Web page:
Chinese bureaucrats have shown a preference for Audi’s vehicles. It is this image as a government car that has placed it at a disadvantage as this market’s wealthy young buyers are instead opting for BMW and Mercedes-Benz models.
Within less than 2 years, Audi’s share in the luxury car sales in China has fallen by 25% in as state agencies and executives tighten budgets and younger buyers look for alternatives to sedans that have been identified as government vehicles. In the 1980s, Audi has supplied around 70% of cars used by the government and state-held enterprises.
Shaun Rein, Shanghai-based managing director of China Market Research Group, said that Audi is being seen as “a bit old-fashioned.” Rein said that BMW and Mercedes are doing well because their vehicles are seen to be “sexier, more indulgent.” Industry researcher J.D. Power & Associates said that Daimler AG’s Mercedes raised its share of Chinese luxury-car sales to 22% during the January-June 2011 period from 16% in 2009. BMW’s share increased to 25% from 21%.
Meanwhile, Audi’s share fell to 30% from 40%. Jenny Gu, a Shanghai-based analyst at J.D. Power, said that Audi cannot rely on government sales since this demand will probably decline. She believes that private consumers will represent a much higher demand as buyers want to upgrade their vehicles.
That’s why there’s a lot hanging on the shoulders of Dietmar Voggenreiter, Audi’s president for China, who has to reverse the market-share drop. Audi, whose luxury sedans represent the majority of its sales in China, has launched more stylish models like the R8 Spyder sports car and the A1 subcompact this year. It plans to import the Q3 sport-utility vehicle in 2012 but it will soon be building it locally.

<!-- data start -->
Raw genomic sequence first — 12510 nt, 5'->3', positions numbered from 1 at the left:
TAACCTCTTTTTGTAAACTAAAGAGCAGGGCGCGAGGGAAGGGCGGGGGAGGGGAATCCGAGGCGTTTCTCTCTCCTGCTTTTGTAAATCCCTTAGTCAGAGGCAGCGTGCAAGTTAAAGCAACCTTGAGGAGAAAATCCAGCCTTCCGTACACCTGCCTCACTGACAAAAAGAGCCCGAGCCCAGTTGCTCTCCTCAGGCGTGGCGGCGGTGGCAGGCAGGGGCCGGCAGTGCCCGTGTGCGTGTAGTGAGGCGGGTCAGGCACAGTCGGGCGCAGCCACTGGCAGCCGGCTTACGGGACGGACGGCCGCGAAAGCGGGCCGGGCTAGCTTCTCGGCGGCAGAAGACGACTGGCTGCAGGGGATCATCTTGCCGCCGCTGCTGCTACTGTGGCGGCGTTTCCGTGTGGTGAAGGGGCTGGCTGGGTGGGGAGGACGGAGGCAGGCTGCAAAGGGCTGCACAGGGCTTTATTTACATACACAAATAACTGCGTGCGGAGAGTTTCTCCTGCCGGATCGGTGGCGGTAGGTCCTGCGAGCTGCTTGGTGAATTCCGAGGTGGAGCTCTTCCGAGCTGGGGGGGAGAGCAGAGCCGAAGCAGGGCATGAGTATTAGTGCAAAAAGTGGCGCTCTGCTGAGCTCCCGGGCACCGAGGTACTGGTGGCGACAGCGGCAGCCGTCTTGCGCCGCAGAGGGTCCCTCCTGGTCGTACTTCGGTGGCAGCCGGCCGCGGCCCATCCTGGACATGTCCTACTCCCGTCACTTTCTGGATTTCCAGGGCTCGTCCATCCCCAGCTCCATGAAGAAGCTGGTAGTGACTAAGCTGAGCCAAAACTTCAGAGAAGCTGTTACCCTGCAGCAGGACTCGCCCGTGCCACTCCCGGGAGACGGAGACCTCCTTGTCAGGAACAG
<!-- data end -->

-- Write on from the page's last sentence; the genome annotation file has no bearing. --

Audi Q3 is a premium sports utility vehicle in a compact-class form. The youngest member of the Audi family, the Q3 is Audi’s entry into a new market segment.
It features Audi technology in every aspect – from its body to its chassis, to the drivetrain, to its assistance and multimedia systems. In fact, many of the solutions that it showcases come straight from the company’s luxury class.
The Q3 has coupe-like lines that give it a sporty look. It has sharp edges that frame arched sheet metal surfaces as well as unique lights that accentuate both its front and rear ends. It also features LED tail lights and wedge-shaped headlights that are optionally available with LED daytime running lights and xenon plus units.
Highlighting the Audi Q3’s dynamics are its very flat D-pillars and its low roof line, which starts dropping early. There are also add-on parts that are available in variants. Customers can pick between black, anthracite, or the car’s body color. They also have a choice between two exterior packages.
Q3’s base version weighs 1,445 kilograms or 3,186 lbs. It has safe, rigid, and quiet occupant cell that incorporates several ultra-high-strength steels. The car also has aluminum engine hood and tailgate. And as is typical of Audi’s Q models, the undivided tail lights are incorporated onto the tailgate, which wraps around the pillars. The coefficient of drag is unusually low at 0.32. The compact SUV is 4.39 meters long, 1.83 meters wide and 1.59 meters high.
Additionally, the Audi Q3 has sufficient space for five passengers, and offers great ergonomics and workmanship. A large arc that extends from one front door to the other – called the wrap-around – is a design feature of the Q3 that is borrowed from the large Audi model series. Customers can also personalize their Q3 with a variety of materials and colors for the interior for them to choose from.